Chilean filmmaker Felipe Gálvez, whose debut feature “The Settlers” premiered at this year’s Cannes Film Festival, has signed with CAA for representation.
Set in 1901, “The Settlers” centers on Segundo, a mixed-race Chilean, who rides south on an expedition led by a former Boer War English captain and an American mercenary to fence off land granted to Spanish landowner José Menéndez. Their mission soon turns into a “civilizing” raid. Based on true events, the Western exposes a particularly brutal period of Chile’s colonial history and the genocide of Indigenous tribes.
“I love to be controversial,” Gálvez told Variety about the uncomfortable questions the film poses about his country’s past. “If something is controversial, it’s a good sign. It means it’s interesting. I am trying to provoke with my film, because this conversation is far from over.”
Gálvez directed and co-wrote the film with Antonia Girardi, in collaboration with Mariano Llinás, which made a splashy debut in Cannes’ Un Certain Regard section. “The Settlers” marked Gálvez’s return to the festival after his short film “Raptor” premiered in the 2018 Critics’ Week section.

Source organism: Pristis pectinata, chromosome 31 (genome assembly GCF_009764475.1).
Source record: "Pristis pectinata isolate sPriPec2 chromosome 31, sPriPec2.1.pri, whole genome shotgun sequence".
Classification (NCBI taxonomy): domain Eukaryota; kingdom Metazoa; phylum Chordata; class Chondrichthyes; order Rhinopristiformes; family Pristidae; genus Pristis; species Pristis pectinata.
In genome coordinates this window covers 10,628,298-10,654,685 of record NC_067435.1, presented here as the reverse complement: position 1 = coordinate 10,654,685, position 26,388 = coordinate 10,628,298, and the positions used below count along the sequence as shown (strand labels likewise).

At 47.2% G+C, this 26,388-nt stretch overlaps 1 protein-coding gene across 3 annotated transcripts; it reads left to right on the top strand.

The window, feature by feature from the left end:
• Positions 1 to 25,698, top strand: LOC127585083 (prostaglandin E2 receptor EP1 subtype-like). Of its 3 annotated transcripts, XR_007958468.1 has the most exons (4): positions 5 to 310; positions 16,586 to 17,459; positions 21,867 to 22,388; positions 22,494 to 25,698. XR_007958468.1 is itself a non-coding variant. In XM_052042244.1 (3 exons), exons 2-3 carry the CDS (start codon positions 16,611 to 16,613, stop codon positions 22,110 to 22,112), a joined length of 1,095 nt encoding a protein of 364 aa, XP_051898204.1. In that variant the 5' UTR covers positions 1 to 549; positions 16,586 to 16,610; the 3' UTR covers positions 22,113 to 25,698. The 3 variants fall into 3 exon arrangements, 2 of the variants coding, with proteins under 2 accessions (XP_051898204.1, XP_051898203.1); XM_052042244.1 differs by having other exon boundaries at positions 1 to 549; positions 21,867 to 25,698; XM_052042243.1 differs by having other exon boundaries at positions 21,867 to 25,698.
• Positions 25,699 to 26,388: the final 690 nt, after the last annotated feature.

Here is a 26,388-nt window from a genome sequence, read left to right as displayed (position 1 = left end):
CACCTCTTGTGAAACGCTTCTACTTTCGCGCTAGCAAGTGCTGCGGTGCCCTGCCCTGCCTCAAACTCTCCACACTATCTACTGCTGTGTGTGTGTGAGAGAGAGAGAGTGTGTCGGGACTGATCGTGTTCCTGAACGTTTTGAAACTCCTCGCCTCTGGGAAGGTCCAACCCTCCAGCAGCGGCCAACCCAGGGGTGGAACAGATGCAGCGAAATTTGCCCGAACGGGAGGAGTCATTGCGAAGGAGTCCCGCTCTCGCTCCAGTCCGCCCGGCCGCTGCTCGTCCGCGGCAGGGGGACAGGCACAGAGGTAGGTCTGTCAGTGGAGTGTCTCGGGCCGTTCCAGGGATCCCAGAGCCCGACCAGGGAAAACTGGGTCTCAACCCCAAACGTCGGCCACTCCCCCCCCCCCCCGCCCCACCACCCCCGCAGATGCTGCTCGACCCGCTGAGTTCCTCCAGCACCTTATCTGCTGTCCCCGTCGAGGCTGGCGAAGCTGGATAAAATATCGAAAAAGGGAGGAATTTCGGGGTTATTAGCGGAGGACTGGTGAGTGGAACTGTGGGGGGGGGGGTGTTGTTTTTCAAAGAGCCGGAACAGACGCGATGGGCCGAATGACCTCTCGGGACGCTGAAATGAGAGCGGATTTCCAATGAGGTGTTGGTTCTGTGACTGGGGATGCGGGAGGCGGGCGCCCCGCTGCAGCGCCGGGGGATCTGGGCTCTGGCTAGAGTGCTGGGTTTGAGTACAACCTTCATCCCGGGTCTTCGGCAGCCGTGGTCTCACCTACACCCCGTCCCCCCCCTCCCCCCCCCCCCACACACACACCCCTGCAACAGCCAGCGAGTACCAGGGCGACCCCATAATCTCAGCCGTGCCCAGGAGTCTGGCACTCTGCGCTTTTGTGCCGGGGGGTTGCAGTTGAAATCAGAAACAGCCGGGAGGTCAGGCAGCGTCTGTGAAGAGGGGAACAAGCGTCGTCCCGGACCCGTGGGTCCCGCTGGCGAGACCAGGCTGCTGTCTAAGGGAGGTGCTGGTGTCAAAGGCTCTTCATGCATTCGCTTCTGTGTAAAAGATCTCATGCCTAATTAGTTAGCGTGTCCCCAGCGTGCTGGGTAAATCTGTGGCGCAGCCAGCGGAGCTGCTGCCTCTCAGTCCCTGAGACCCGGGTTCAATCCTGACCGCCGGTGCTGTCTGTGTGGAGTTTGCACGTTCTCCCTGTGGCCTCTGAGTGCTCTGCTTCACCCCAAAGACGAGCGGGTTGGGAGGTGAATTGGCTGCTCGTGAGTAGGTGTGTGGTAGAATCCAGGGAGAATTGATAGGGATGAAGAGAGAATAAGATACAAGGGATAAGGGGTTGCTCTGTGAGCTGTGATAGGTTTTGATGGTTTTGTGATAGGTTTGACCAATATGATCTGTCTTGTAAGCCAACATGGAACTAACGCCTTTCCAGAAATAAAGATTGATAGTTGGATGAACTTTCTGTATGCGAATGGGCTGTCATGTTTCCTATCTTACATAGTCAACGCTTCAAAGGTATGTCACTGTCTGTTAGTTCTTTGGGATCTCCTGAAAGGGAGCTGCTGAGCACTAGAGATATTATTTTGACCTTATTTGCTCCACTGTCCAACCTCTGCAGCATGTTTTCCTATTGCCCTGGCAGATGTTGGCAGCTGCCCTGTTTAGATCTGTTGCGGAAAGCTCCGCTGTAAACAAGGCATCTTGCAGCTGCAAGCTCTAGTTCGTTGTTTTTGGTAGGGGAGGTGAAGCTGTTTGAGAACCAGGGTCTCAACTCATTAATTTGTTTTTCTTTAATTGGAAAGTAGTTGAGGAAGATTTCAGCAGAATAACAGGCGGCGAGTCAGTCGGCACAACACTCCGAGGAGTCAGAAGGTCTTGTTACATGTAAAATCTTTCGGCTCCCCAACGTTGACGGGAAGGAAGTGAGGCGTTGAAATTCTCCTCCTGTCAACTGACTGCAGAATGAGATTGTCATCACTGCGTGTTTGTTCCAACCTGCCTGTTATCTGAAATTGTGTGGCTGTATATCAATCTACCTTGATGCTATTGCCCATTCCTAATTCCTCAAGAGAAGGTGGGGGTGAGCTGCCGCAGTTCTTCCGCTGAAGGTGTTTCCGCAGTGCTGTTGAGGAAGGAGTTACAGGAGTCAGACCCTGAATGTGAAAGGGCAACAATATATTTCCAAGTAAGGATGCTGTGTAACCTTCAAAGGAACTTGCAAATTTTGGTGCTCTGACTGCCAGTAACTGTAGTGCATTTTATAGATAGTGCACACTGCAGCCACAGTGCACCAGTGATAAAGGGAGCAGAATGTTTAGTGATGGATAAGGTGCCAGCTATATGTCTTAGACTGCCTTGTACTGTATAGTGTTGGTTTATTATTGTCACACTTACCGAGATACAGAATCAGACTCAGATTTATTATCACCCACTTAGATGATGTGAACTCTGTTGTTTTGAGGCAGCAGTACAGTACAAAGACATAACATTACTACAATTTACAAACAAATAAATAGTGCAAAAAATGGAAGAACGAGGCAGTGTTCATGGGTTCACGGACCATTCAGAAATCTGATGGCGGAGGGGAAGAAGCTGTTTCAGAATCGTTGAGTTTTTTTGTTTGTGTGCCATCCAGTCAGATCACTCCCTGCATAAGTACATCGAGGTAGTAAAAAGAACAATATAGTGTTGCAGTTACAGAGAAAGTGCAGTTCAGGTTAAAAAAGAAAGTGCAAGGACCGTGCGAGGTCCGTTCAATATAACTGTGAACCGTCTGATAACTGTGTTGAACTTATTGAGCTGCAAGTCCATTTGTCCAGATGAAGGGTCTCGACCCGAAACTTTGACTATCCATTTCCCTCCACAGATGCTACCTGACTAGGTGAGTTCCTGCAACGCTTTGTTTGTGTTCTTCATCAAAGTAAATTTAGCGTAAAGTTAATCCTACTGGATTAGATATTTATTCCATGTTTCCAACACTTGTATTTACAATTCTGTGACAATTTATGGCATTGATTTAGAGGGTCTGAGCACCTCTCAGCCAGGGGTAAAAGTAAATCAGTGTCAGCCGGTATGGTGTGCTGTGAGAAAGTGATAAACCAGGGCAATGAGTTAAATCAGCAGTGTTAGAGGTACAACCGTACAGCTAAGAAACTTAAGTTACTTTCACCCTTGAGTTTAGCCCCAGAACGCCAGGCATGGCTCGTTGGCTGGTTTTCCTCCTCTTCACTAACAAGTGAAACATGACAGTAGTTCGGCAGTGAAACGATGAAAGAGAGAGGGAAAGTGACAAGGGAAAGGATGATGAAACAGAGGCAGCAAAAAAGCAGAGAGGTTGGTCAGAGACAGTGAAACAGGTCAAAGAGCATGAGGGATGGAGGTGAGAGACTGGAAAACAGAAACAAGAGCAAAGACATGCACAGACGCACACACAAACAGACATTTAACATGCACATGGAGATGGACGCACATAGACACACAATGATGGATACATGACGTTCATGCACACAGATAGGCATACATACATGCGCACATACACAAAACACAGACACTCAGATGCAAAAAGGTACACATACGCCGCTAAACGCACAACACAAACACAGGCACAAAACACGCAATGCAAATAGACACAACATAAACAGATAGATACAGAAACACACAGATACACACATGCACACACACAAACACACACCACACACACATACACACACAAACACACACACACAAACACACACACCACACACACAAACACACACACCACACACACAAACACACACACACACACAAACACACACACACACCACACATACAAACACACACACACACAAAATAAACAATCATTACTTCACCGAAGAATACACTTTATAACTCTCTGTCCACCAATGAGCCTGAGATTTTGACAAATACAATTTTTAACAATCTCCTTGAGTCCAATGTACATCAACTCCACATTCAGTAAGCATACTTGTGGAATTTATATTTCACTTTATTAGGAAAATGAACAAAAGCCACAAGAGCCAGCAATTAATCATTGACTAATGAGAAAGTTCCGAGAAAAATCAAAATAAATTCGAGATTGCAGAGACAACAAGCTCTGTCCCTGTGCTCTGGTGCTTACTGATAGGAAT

After the film’s world premiere, Mubi acquired the rights for North America, the U.K., Latin America, Turkey, Germany, Austria, Switzerland, Italy, Benelux and India, with plans to release the film theatrically in the U.S. and U.K. A rollout in other territories has yet to be announced. In the meantime, “The Settlers” continues along the festival circuit, selected to screen at the Munich Film Festival in June, as well as next month’s Toronto International Film Festival (as part of TIFF’s Centrepiece program), San Sebastián and the New York Film Festival (NYFF).
Before transitioning to directing, Gálvez worked as an editor, collaborating with international filmmakers such as Marialy Rivas (“Princesita”), Kiro Russo (“The Great Movement”) and Alex Andwandter (“You’ll Never Be Alone”), among others.
In addition to CAA, Gálvez is managed by Benjamín Domenech at his producing partner Rei Pictures.